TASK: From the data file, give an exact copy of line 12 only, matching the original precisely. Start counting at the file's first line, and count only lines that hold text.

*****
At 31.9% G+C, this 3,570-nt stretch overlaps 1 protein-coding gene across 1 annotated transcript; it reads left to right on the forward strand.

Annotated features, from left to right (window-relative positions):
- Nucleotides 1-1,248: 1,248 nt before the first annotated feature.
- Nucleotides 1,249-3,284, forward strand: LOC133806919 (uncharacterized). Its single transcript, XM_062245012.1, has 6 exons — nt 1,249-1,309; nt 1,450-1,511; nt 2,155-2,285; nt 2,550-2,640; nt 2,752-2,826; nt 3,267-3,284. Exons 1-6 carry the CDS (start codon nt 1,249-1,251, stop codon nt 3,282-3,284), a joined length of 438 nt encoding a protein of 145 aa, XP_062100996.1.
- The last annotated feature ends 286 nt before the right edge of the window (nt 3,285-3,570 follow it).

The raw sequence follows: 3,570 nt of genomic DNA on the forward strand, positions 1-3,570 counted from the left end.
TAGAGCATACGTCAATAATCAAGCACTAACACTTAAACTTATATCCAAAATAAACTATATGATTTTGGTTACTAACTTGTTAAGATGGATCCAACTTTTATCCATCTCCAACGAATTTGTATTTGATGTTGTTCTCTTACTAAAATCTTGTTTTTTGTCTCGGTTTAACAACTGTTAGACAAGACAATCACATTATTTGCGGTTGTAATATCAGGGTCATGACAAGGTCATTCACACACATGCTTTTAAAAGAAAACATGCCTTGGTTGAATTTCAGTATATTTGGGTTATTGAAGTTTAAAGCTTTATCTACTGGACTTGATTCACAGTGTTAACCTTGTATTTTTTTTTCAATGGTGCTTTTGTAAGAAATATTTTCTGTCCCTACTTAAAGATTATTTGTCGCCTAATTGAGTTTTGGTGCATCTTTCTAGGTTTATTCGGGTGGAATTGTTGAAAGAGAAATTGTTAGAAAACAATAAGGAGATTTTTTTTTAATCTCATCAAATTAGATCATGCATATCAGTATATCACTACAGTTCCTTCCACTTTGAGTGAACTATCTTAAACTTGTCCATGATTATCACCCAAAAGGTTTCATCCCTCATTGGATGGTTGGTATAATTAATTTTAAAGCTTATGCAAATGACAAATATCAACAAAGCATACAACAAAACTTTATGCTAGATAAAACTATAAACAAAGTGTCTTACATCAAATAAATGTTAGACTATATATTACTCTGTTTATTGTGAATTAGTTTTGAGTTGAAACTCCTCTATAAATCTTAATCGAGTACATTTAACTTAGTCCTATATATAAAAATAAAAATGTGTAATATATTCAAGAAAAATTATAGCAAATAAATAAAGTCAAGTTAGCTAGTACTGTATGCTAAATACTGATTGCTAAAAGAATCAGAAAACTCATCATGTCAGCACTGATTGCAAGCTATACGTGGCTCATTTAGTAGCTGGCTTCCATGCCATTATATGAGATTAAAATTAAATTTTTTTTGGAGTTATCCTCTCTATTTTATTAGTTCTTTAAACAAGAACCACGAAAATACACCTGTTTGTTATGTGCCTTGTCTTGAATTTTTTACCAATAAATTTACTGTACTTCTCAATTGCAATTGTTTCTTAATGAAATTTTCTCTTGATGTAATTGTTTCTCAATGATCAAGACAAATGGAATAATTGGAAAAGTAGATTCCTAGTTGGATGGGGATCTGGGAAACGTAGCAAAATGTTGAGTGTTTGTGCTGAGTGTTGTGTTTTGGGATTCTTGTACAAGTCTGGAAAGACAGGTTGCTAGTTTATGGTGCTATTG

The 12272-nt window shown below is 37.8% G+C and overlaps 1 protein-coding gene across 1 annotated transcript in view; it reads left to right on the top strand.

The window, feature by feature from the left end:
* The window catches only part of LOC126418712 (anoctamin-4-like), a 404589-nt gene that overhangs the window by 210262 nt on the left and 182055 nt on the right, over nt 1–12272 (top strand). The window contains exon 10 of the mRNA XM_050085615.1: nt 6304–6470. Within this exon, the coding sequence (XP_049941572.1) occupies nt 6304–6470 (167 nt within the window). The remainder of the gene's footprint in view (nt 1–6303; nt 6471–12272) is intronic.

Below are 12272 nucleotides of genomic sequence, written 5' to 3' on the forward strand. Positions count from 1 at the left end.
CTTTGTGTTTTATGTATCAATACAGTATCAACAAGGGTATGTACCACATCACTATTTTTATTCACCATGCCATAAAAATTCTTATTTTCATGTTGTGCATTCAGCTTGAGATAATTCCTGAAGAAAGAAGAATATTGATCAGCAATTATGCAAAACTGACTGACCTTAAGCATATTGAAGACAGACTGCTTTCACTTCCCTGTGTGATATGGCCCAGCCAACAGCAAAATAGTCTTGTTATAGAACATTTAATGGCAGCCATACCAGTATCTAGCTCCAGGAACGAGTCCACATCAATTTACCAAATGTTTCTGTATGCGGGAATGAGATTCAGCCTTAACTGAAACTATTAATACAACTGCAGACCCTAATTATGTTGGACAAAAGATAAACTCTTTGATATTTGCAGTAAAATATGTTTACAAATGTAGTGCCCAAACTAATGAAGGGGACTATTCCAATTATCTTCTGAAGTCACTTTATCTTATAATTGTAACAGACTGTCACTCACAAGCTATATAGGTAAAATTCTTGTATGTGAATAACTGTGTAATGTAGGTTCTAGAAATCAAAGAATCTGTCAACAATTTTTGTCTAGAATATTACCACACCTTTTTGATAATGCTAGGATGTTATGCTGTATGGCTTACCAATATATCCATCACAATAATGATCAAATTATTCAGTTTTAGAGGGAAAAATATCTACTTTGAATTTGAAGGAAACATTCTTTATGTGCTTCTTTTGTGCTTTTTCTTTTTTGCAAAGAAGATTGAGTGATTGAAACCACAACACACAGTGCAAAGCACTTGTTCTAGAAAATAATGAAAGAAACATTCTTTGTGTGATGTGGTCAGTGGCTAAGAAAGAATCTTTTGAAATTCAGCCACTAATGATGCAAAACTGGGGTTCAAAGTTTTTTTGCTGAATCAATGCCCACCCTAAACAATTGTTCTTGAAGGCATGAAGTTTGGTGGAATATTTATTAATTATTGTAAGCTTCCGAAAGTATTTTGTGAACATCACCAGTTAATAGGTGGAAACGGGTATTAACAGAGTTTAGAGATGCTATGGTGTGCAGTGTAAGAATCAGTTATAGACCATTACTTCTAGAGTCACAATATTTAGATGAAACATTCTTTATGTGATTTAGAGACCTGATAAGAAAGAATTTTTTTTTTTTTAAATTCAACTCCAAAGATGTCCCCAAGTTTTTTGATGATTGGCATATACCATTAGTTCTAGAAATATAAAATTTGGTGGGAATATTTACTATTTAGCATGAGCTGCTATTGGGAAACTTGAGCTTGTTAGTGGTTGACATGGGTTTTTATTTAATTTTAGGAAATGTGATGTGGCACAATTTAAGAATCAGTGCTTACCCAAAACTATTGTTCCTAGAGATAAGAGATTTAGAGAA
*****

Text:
CTTTGTGTTTTATGTATCAATACAGTATCAACAAGGGTATGTACCACATCACTATTTTTATTCACCATGCCATAAAAATTCTTATTTTCATGTTGTGCATTCAGCTTGAGATAATTCCTGAAGAAAGAAGAATATTGATCAGCAATTATGCAAAACTGACTGACCTTAAGCATATTGAAGACAGACTGCTTTCACTTCCCTGTGTGATATGGCCCAGCCAACAGCAAAATAGTCTTGTTATAGAACATTTAATGGCAGCCATACCAGTATCTAGCTCCAGGAACGAGTCCACATCAATTTACCAAATGTTTCTGTATGCGGGAATGAGATTCAGCCTTAACTGAAACTATTAATACAACTGCAGACCCTAATTATGTTGGACAAAAGATAAACTCTTTGATATTTGCAGTAAAATATGTTTACAAATGTAGTGCCCAAACTAATGAAGGGGACTATTCCAATTATCTTCTGAAGTCACTTTATCTTATAATTGTAACAGACTGTCACTCACAAGCTATATAGGTAAAATTCTTGTATGTGAATAACTGTGTAATGTAGGTTCTAGAAATCAAAGAATCTGTCAACAATTTTTGTCTAGAATATTACCACACCTTTTTGATAATGCTAGGATGTTATGCTGTATGGCTTACCAATATATCCATCACAATAATGATCAAATTATTCAGTTTTAGAGGGAAAAATATCTACTTTGAATTTGAAGGAAACATTCTTTATGTGCTTCTTTTGTGCTTTTTCTTTTTTGCAAAGAAGATTGAGTGATTGAAACCACAACACACAGTGCAAAGCACTTGTTCTAGAAAATAATGAAAGAAACATTCTTTGTGTGATGTGGTCAGTGGCTAAGAAAGAATCTTTTGAAATTCAGCCACTAATGATGCAAAACTGGGGTTCAAAGTTTTTTTGCTGAATCAATGCCCACCCTAAACAATTGTTCTTGAAGGCATGAAGTTTGGTGGAATATTTATTAATTATTGTAAGCTTCCGAAAGTATTTTGTGAACATCACCAGTTAATAGGTGGAAACGGGTATTAACAGAGTTTAGAGATGCTATGGTGTGCAGTGTAAGAATCAGTTATAGACCATTACTTCTAGAGTCACAATATTTAGATGAAACATTCTTTATGTGATTTAGAGACCTGATAAGAAAGAATTTTTTTTTTTTTAAATTCAACTCCAAAGATGTCCCCAAGTTTTTTGATGATTGGCATATACCATTAGTTCTAGAAATATAAAATTTGGTGGGAATATTTACTATTTAGCATGAGCTGCTATTGGGAAACTTGAGCTTGTTAGTGGTTGACATGGGTTTTTATTTAATTTTAGGAAATGTGATGTGGCACAATTTAAGAATCAGTGCTTACCCAAAACTATTGTTCCTAGAGATAAGAGATTTAGAGAA